Oh, surely not…

According to this Dan Gillmor column, Google has bought Pyra. As in, Blogger being run by Google. I looked at the date three times, and it’s not April 1st. But surely not…

For Williams and his five co-workers, now Google employees, the immediate impact will be to put their blog-hosting service, called Blog*Spot, on the vast network of server computers Google operates. This will make the service more reliable and robust.

Heh. That rings true.

It would certainly explain the near-total lack of any communication out of Pyra HQ lately, the unreviewed items in Blogger Control, the lack of replies in the Pro Yahoo Group, and the lack of posts on evhead and saladwithsteve, though: if you are negotiating a buyout with Google, you don’t have a whole lot of time to answer user questions, I guess. Still, this smells fishy to me. Until I see some confirmation that isn’t published with a blogging tool, I’m going to assume that it’s somewhere between a prank and an experiment (“notice how in the Blogosphere, the wildest rumor will be passed around without question if it starts from a noted blogger”). Well, even though I don’t trust Ev any further than I can throw him (what, you exected respect just because he works for Google now?), if Jason says it’s true, I believe it now. As much as I can, anyway. Guess I’ll have to rethink that whole “Google may not set cookies on my computer” thing, eh?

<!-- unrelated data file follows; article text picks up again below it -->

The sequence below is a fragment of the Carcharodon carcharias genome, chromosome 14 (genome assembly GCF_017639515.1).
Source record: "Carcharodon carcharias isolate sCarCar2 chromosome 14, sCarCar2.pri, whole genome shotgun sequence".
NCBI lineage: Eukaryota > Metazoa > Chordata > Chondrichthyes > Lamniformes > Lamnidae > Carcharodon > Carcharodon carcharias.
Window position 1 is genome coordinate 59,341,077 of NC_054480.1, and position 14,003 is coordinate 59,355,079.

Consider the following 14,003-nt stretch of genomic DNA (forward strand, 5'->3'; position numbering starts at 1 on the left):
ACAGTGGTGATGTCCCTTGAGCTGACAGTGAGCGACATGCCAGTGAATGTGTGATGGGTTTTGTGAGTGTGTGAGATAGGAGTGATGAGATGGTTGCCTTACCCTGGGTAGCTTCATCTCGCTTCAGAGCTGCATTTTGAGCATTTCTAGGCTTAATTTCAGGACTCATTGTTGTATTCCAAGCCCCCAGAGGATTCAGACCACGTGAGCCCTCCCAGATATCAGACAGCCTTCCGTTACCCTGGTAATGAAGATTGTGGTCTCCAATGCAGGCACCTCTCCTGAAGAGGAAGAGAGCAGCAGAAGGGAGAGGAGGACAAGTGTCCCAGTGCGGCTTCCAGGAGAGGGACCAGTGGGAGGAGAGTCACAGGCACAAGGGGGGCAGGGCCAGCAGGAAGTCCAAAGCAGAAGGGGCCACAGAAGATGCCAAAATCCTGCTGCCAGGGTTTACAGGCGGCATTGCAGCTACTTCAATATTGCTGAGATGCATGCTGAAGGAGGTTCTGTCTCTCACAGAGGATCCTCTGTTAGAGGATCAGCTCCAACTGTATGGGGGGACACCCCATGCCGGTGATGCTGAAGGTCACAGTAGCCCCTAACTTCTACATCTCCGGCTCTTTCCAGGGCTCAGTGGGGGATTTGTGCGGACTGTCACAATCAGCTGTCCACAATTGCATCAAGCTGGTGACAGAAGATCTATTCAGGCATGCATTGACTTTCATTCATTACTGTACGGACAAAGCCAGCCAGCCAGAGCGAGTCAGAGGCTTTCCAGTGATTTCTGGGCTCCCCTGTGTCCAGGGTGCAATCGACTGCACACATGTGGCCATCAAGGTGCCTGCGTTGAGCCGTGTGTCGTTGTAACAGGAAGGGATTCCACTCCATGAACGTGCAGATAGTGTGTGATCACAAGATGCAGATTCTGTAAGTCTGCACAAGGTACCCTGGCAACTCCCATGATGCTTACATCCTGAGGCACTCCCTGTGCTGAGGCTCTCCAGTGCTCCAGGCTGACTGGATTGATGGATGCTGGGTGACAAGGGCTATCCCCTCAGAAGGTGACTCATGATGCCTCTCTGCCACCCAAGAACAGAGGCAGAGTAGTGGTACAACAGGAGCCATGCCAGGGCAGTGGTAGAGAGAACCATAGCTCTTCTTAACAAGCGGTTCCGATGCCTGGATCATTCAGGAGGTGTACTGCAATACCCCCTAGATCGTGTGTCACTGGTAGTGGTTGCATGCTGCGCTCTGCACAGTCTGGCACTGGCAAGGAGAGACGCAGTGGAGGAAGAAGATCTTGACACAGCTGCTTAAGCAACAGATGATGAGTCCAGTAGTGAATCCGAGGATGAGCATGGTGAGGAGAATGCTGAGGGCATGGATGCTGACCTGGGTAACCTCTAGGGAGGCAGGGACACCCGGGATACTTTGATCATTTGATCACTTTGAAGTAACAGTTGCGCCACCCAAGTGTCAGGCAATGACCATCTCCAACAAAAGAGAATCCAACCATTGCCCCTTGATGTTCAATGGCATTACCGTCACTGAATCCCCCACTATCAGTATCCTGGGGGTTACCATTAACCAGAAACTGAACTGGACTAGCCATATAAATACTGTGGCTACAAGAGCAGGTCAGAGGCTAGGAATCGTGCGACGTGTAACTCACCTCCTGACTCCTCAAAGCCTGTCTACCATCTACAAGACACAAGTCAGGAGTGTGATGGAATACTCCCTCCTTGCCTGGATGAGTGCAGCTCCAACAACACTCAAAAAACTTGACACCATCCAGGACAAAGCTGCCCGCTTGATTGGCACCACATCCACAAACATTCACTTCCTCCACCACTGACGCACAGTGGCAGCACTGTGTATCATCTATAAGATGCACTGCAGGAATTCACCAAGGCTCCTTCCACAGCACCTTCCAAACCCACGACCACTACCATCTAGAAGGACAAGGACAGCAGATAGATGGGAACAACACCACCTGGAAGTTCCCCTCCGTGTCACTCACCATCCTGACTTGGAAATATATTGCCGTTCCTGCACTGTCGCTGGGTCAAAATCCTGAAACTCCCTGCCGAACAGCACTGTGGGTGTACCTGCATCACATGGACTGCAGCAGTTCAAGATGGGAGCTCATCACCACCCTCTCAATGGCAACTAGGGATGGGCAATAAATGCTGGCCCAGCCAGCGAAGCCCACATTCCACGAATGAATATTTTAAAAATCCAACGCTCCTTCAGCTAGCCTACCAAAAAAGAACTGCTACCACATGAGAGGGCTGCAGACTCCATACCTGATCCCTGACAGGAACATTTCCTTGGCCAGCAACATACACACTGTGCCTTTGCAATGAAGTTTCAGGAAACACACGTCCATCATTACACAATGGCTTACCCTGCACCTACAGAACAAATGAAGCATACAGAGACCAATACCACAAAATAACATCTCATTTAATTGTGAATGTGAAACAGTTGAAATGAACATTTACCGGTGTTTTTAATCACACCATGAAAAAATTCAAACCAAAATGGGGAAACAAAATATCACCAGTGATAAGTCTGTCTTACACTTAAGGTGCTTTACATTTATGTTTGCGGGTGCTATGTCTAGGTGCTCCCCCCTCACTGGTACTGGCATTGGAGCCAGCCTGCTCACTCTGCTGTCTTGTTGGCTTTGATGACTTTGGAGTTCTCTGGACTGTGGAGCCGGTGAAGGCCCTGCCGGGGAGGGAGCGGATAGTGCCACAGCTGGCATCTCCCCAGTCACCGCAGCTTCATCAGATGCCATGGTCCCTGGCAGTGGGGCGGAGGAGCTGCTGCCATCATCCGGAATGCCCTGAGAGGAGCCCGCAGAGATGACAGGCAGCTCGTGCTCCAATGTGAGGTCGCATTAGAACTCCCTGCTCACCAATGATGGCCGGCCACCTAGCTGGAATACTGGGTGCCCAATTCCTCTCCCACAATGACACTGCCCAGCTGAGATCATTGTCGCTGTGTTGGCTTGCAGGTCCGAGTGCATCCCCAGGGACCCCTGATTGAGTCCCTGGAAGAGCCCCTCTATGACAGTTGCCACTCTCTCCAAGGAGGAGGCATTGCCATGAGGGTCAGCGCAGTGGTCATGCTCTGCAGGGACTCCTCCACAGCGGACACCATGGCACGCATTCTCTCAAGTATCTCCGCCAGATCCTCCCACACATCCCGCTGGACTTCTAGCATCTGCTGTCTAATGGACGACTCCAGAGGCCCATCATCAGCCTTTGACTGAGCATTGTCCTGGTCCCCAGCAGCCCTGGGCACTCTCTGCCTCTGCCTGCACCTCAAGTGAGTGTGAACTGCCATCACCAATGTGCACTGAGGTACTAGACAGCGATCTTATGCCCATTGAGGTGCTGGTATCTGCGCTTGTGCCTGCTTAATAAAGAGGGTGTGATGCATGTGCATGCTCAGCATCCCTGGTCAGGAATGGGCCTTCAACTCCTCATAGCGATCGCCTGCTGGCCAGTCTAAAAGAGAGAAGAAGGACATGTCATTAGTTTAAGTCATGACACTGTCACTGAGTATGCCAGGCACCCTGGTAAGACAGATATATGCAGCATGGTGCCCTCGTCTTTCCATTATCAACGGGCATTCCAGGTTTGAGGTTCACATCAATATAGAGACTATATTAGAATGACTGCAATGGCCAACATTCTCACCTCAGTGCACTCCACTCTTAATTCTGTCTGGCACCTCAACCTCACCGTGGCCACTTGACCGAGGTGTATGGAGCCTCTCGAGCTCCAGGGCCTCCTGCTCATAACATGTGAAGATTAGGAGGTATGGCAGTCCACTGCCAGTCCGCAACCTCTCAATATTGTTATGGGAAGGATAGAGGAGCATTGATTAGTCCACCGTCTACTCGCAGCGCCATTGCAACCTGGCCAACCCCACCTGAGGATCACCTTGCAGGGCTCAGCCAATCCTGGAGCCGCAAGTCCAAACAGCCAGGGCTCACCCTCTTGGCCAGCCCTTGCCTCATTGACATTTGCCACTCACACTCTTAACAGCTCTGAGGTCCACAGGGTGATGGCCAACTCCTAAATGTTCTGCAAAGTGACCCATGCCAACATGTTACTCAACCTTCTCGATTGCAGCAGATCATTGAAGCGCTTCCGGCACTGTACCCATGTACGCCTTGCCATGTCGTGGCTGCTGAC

Comment by ruzz #
2003-02-15 22:20:49

uh. shit. I cant speak my jaw is on the floor. Ev just put an ambigious post on his site about dans article.

Comment by Phil Ringnalda #
2003-02-15 22:32:00

Dunno, now that Jason’s saying it’s real I’m more inclined to believe. Odd, though, very odd. Makes me kinda wish I’d taken that job as customer service rep. Phil Ringnalda, Google employee, has a nice ring to it.

Comment by Phil Ringnalda #
2003-02-15 22:59:49

Hrm. And the 18 digit item ID numbers in the new version make a little more sense now, too. Might be needing that many after all.

Comment by KafkaesquĆ­ #
2003-02-16 06:03:16

Certainly is interesting news if correct.

But doesn’t this shoot a small hole in the prevailing wisdom about Google being smart in sticking to its core business markets? I’m a fan of blogging and all and can’t see any downside short-term to a deal of this nature, but I have to admit it’s not a direct adjunct to the search and information portal services its known for.

And more importantly, what does this mean for the redesign? (!)

Comment by Phil #
2003-02-16 08:41:32

Maybe K. Conboy (what an intriguing name) is a Google employee? Maybe I should stop thinking like a conspiracy theorist?

Comment by Gerald #
2003-02-18 05:17:24

At Jeremy’s blog Simple Reasoning on Google/Blogger I suggested two possible business ideas that may lie behind googles acquisition – ”related searches/links” and (related?) google news feed. Makes this sense? If I were Google I would do it this way.

Comment by Phil Ringnalda #
2003-02-18 07:53:46